My kid brother – who is just starting out in his career – met with a financial adviser the other day, his first foray into financial planning. “Treat me as if I know nothing about this,” he said to the planner, “which I don’t”.

He was then given the paralysing news that he’d need a nosebleed number of $2.1 million to retire on. Now for someone who is just starting out, and coping with a student loan, this was not exactly helpful. Talk about scaring the horses.

These days there’s far too much emphasis on building a nest egg. The question often comes up: how much money do I need to retire? Is it $300,000? $500,000? A million or two? It’s enough to stress anyone out.

It’s far more important – and far less paralysing, I reckon – to think about how much you’ll need as a weekly amount. Once you know what NZ Super will give you (currently $401 a week for singles), you can start to consider how much above that you’ll need.

Sometimes I wish there were a calculator without any lump sums at all. For instance, let’s say you have 30 years to go before you stop working. Investing in a balanced fund (assuming a return of 2.4% after fees and taxes and adjusting for inflation), and then spinning income off that balanced fund, your options basically look like this.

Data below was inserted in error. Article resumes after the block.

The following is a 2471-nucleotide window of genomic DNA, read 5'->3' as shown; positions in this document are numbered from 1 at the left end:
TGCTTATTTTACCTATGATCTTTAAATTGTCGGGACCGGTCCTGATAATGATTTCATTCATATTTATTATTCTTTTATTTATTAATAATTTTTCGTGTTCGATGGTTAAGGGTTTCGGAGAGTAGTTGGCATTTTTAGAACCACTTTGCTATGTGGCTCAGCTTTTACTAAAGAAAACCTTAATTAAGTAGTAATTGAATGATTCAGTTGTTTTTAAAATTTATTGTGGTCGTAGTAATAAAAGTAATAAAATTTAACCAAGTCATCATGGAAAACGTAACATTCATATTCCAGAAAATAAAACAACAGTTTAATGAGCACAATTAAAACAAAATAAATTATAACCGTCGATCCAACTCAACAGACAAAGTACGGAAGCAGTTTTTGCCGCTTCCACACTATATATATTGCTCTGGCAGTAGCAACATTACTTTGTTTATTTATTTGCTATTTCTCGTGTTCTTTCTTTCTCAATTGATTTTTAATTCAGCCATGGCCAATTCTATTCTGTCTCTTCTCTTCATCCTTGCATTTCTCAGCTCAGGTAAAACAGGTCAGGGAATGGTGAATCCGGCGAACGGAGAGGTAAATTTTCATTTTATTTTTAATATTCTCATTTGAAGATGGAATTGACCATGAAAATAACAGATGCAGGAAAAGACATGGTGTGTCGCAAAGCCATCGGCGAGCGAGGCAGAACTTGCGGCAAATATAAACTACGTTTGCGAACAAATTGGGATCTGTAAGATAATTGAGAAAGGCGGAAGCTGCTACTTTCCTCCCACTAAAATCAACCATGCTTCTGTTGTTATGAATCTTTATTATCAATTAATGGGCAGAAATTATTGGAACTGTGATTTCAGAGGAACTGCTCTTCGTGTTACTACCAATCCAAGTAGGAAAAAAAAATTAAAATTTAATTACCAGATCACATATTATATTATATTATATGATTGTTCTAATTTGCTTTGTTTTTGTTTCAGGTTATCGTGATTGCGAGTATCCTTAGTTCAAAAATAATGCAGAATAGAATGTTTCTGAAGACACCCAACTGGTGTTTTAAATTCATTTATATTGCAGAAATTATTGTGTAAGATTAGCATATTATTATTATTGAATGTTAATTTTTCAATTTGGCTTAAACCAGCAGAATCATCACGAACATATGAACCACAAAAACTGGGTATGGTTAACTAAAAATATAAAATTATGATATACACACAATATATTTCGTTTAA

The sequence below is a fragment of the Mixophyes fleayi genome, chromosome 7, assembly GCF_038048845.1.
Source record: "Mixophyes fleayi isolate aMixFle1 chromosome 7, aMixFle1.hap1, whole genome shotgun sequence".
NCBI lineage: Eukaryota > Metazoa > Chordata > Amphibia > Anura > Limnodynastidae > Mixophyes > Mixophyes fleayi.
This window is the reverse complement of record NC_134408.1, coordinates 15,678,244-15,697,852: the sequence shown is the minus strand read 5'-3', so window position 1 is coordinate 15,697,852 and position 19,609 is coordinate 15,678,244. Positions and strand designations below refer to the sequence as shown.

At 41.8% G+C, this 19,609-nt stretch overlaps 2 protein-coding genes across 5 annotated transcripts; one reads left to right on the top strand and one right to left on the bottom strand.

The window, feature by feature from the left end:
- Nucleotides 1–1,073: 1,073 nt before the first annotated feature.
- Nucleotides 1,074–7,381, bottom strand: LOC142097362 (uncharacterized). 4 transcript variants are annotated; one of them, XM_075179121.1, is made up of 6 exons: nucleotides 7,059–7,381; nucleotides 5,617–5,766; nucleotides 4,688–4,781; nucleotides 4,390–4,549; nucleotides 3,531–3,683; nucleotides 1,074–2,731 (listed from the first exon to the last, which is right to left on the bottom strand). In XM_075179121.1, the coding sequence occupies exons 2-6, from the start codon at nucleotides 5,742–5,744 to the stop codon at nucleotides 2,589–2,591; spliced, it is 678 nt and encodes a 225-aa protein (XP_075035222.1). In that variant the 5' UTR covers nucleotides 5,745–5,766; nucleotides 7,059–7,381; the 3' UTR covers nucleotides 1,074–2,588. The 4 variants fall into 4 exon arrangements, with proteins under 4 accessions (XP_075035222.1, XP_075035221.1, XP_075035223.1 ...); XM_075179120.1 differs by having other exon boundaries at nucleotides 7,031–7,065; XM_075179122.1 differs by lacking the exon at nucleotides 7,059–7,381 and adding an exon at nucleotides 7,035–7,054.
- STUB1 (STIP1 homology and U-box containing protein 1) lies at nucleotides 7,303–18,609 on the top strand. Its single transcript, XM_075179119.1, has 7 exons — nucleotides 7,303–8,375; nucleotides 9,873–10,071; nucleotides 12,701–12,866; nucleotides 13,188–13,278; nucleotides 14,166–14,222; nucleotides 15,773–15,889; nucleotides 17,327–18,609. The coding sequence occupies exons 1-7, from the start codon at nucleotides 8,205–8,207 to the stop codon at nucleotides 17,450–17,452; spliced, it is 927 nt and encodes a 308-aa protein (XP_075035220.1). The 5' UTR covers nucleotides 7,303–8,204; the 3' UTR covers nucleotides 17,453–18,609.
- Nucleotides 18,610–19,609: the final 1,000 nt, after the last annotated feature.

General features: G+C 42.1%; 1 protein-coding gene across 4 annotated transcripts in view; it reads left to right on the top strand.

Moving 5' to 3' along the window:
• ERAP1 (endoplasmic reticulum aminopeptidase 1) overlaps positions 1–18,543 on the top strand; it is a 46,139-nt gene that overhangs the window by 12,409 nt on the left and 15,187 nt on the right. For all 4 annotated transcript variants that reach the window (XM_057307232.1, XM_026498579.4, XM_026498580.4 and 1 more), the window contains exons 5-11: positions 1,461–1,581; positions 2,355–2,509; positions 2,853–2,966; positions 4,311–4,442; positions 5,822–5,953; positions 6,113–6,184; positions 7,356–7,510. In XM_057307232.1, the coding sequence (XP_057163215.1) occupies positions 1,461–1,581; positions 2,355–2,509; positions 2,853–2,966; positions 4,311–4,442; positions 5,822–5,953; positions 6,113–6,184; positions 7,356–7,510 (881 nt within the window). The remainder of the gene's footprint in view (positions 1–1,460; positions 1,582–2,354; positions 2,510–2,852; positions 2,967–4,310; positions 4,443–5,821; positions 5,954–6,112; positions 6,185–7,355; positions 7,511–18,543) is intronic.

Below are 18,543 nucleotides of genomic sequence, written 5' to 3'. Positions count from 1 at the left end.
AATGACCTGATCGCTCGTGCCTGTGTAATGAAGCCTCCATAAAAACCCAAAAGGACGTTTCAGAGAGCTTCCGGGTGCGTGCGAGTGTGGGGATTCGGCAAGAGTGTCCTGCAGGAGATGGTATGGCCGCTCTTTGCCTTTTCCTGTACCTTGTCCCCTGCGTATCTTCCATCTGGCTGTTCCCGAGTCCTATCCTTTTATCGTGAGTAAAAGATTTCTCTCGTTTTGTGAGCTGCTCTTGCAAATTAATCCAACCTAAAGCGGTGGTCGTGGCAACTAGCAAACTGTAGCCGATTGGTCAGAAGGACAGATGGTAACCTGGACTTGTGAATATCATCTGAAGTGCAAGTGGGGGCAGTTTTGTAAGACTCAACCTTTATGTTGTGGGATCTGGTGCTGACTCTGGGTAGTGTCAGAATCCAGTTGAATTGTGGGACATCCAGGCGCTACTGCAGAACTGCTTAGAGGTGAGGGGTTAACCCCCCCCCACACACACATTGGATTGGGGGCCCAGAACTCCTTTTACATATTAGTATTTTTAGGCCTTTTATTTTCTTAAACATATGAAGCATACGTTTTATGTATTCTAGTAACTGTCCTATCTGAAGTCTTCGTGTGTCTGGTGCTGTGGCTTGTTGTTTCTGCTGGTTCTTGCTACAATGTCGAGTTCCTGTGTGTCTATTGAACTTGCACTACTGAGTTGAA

Saving and investing this much a week for the next 30 years…

…produces around this much a week for 30 years afterwards.

$63

$100

$127

$200

$190

$300

$254

$400

$317

$500


Sorted’s retirement planner, while it does include lumpy nest egg numbers, provides a weekly saving target to shoot for in order to spin off a weekly amount in the future.

But with so much time on our hands to ride out the ups and downs of the market, we could look at investing more in growth assets like shares and property. Here’s what 30 years investing in a growth fund (a return of 3.1%) and then spinning off income from a balanced fund would look like.

Saving and investing this much a week for the next 30 years…

…produces around this much a week for 30 years afterwards.

$56

$100

$112

$200

$168

$300

$224

$400

$281

$500

 

So you can still get results even though you’re setting aside less. Again, it’s not about the nest egg you’re building; it’s about the steady income you can achieve.

To crunch your own numbers, start with this retirement calculator. Or talk to a financial adviser – but brace yourself for that scary lump sum amount!

This is the one time you want to be counting the chicks before they hatch. 

Comments (2)

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9:43pm | 29 Apr 2019

Mary Smith Tell me that when you're 75

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Mary Smith

12:04pm | 8 Feb 2019

Crap
Super and Kiwibank should be closed down.